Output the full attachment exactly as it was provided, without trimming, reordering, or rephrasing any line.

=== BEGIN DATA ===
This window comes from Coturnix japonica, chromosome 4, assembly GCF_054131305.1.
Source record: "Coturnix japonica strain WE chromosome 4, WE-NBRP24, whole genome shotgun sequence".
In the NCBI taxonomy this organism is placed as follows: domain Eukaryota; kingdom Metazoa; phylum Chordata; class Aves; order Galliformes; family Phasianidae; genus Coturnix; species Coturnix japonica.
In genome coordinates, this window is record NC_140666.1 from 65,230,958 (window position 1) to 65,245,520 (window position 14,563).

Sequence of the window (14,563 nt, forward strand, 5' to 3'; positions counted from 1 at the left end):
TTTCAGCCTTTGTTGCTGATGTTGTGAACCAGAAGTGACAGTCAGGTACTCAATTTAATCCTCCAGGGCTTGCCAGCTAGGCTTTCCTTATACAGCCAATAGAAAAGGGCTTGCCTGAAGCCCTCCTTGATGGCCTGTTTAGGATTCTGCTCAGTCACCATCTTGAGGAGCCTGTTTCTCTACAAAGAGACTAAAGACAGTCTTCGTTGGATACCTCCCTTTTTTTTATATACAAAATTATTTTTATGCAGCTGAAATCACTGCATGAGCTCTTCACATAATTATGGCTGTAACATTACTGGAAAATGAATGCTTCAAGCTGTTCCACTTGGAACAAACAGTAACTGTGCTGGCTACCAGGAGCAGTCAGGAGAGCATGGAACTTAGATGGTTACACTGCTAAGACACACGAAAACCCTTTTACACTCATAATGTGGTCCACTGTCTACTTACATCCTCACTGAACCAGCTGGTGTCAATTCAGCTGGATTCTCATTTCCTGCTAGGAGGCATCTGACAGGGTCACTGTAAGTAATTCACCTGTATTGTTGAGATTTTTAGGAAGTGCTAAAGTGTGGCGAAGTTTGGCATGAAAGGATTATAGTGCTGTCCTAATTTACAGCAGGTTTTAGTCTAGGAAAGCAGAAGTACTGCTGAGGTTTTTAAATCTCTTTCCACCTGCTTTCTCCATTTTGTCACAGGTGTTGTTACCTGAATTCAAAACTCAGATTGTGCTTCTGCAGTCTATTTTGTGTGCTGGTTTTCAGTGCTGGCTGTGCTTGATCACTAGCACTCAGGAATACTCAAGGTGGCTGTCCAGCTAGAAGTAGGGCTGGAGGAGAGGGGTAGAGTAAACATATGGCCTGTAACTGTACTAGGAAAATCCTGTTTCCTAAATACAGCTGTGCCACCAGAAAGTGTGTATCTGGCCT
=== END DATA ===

This window comes from Coturnix japonica, chromosome 4, assembly GCF_054131305.1.
Source record: "Coturnix japonica strain WE chromosome 4, WE-NBRP24, whole genome shotgun sequence".
In the NCBI taxonomy this organism is placed as follows: domain Eukaryota; kingdom Metazoa; phylum Chordata; class Aves; order Galliformes; family Phasianidae; genus Coturnix; species Coturnix japonica.
In genome coordinates, this window is record NC_140666.1 from 65,230,958 (window position 1) to 65,245,520 (window position 14,563).

Sequence of the window (14,563 nt, forward strand, 5' to 3'; positions counted from 1 at the left end):
TTTCAGCCTTTGTTGCTGATGTTGTGAACCAGAAGTGACAGTCAGGTACTCAATTTAATCCTCCAGGGCTTGCCAGCTAGGCTTTCCTTATACAGCCAATAGAAAAGGGCTTGCCTGAAGCCCTCCTTGATGGCCTGTTTAGGATTCTGCTCAGTCACCATCTTGAGGAGCCTGTTTCTCTACAAAGAGACTAAAGACAGTCTTCGTTGGATACCTCCCTTTTTTTTATATACAAAATTATTTTTATGCAGCTGAAATCACTGCATGAGCTCTTCACATAATTATGGCTGTAACATTACTGGAAAATGAATGCTTCAAGCTGTTCCACTTGGAACAAACAGTAACTGTGCTGGCTACCAGGAGCAGTCAGGAGAGCATGGAACTTAGATGGTTACACTGCTAAGACACACGAAAACCCTTTTACACTCATAATGTGGTCCACTGTCTACTTACATCCTCACTGAACCAGCTGGTGTCAATTCAGCTGGATTCTCATTTCCTGCTAGGAGGCATCTGACAGGGTCACTGTAAGTAATTCACCTGTATTGTTGAGATTTTTAGGAAGTGCTAAAGTGTGGCGAAGTTTGGCATGAAAGGATTATAGTGCTGTCCTAATTTACAGCAGGTTTTAGTCTAGGAAAGCAGAAGTACTGCTGAGGTTTTTAAATCTCTTTCCACCTGCTTTCTCCATTTTGTCACAGGTGTTGTTACCTGAATTCAAAACTCAGATTGTGCTTCTGCAGTCTATTTTGTGTGCTGGTTTTCAGTGCTGGCTGTGCTTGATCACTAGCACTCAGGAATACTCAAGGTGGCTGTCCAGCTAGAAGTAGGGCTGGAGGAGAGGGGTAGAGTAAACATATGGCCTGTAACTGTACTAGGAAAATCCTGTTTCCTAAATACAGCTGTGCCACCAGAAAGTGTGTATCTGGCCT